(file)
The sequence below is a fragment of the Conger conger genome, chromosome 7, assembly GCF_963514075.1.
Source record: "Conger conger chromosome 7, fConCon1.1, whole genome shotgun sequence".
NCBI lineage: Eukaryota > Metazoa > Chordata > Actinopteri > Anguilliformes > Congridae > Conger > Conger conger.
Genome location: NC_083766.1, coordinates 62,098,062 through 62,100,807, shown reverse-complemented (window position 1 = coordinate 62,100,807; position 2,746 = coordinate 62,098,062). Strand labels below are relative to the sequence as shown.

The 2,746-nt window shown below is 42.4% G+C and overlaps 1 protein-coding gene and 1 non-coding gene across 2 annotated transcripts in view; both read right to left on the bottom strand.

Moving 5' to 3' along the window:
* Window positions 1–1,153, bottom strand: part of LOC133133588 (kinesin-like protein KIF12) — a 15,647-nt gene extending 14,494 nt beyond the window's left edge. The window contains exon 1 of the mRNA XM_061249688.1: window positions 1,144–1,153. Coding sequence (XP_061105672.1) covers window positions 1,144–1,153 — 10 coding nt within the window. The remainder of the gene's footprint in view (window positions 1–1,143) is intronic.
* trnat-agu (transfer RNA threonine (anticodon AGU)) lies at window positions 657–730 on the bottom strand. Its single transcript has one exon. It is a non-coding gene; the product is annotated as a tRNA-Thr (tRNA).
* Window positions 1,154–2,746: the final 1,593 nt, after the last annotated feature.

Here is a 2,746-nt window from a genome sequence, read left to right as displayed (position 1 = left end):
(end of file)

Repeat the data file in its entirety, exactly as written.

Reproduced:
The sequence below is a fragment of the Conger conger genome, chromosome 7, assembly GCF_963514075.1.
Source record: "Conger conger chromosome 7, fConCon1.1, whole genome shotgun sequence".
NCBI lineage: Eukaryota > Metazoa > Chordata > Actinopteri > Anguilliformes > Congridae > Conger > Conger conger.
Genome location: NC_083766.1, coordinates 62,098,062 through 62,100,807, shown reverse-complemented (window position 1 = coordinate 62,100,807; position 2,746 = coordinate 62,098,062). Strand labels below are relative to the sequence as shown.

The 2,746-nt window shown below is 42.4% G+C and overlaps 1 protein-coding gene and 1 non-coding gene across 2 annotated transcripts in view; both read right to left on the bottom strand.

Moving 5' to 3' along the window:
* Window positions 1–1,153, bottom strand: part of LOC133133588 (kinesin-like protein KIF12) — a 15,647-nt gene extending 14,494 nt beyond the window's left edge. The window contains exon 1 of the mRNA XM_061249688.1: window positions 1,144–1,153. Coding sequence (XP_061105672.1) covers window positions 1,144–1,153 — 10 coding nt within the window. The remainder of the gene's footprint in view (window positions 1–1,143) is intronic.
* trnat-agu (transfer RNA threonine (anticodon AGU)) lies at window positions 657–730 on the bottom strand. Its single transcript has one exon. It is a non-coding gene; the product is annotated as a tRNA-Thr (tRNA).
* Window positions 1,154–2,746: the final 1,593 nt, after the last annotated feature.

Here is a 2,746-nt window from a genome sequence, read left to right as displayed (position 1 = left end):